Time and Tide
As a child, I was fascinated with the sea and the seashore, playing in the sand and rock pools until my parents dragged me kicking and screaming off the beach. As I grew older, I also started to become more inquisitive about these places and their creation, eventually studying both biology and, later, geology at University. Along with this fascination, I also found beauty, tranquility and a sense of belonging in these places.
My interest and fascination in the shape and form of the landscape led me to explore other environments such as mountains— another area of wild beauty. Before too long, the boundary between my inquisitive interest in geology and geological processes became blurred with my desire to artistically record them, and, to this day, I am not sure whether it was my fascination with geology that led me to photography or my interest in photography that led me to the landscape. What I do know is that I love these places: mountains, beaches, forests and meadows and the way that water in the form of rivers, streams, lakes and the sea interact with them. The interaction between man and the landscape is also an interesting facet— whether it be man trying to eek out an existence or nature reclaiming back what is hers and recycling the planet’s resources.
I was introduced to photography at the age of 10 by my grandfather, who showed me the process of film and print development in the traditional darkroom. I will never forget that first moment of watching the magic of an image appear in a tray of liquid under a dim red light, that ability to control light within a scene to provide mood and feeling. I had found that I could use photography as a tool to convey emotions and expressions.
I had discovered my art form.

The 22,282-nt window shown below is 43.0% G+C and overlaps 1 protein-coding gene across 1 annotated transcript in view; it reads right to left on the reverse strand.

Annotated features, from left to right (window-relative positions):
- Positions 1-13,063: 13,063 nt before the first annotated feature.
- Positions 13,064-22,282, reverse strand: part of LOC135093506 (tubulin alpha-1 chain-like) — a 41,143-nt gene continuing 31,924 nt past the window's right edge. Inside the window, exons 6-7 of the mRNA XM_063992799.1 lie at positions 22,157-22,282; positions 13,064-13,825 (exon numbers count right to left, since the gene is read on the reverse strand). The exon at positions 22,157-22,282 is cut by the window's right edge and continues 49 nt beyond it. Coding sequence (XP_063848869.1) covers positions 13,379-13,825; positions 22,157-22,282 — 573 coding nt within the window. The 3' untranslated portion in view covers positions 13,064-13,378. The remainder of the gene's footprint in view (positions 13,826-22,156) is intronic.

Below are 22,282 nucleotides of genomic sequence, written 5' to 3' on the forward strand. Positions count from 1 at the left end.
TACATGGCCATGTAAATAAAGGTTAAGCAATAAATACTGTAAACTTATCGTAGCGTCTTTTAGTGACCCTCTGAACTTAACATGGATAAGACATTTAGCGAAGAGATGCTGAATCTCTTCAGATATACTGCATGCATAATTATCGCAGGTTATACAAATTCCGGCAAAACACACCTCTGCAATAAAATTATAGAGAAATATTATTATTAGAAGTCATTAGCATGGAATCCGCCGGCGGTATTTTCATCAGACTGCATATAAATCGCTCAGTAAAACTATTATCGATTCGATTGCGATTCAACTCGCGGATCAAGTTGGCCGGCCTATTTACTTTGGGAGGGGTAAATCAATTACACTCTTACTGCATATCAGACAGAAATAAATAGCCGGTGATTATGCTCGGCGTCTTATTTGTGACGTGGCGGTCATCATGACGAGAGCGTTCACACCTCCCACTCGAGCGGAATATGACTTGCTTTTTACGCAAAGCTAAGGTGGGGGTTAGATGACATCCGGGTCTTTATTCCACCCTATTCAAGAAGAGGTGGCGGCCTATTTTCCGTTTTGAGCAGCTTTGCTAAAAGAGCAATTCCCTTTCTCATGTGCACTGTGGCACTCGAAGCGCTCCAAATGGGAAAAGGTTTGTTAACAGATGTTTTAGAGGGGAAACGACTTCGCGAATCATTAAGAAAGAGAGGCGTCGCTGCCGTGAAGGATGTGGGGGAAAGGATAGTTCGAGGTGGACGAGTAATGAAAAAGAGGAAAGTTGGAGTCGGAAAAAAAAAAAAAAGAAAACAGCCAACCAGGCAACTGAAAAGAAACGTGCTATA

For many years I continued with the traditional ‘wet’ processes, and that sense of ‘magic’ has stayed with me ever since my first print, and even now that I have a purely digital workflow, I still value the importance, beauty and quality of a fine photographic print— the ability to hold an image within your hands and admire the texture, richness and depth of a print giving the image an extra dimension: a life and soul. Something that even the best monitors and projection devices in the world can not truly provide. Unlike those many photographers who develop a style and concentrate on a particular subject, I am always trying new things, discovering new techniques and gaining inspiration from a wide variety of sources. Many who visit my website may feel I have a chaotic blend of styles and subjects— from dark, monochrome landscapes to soft-muted colour abstracts and vibrant, punchy still lifes. The truth is I use different styles, amounts of colour and its saturation to convey different messages and emotions, using ‘the right tool for the right job’. My paper choice is also instrumental in the final print and is often selected before the shutter is even tripped.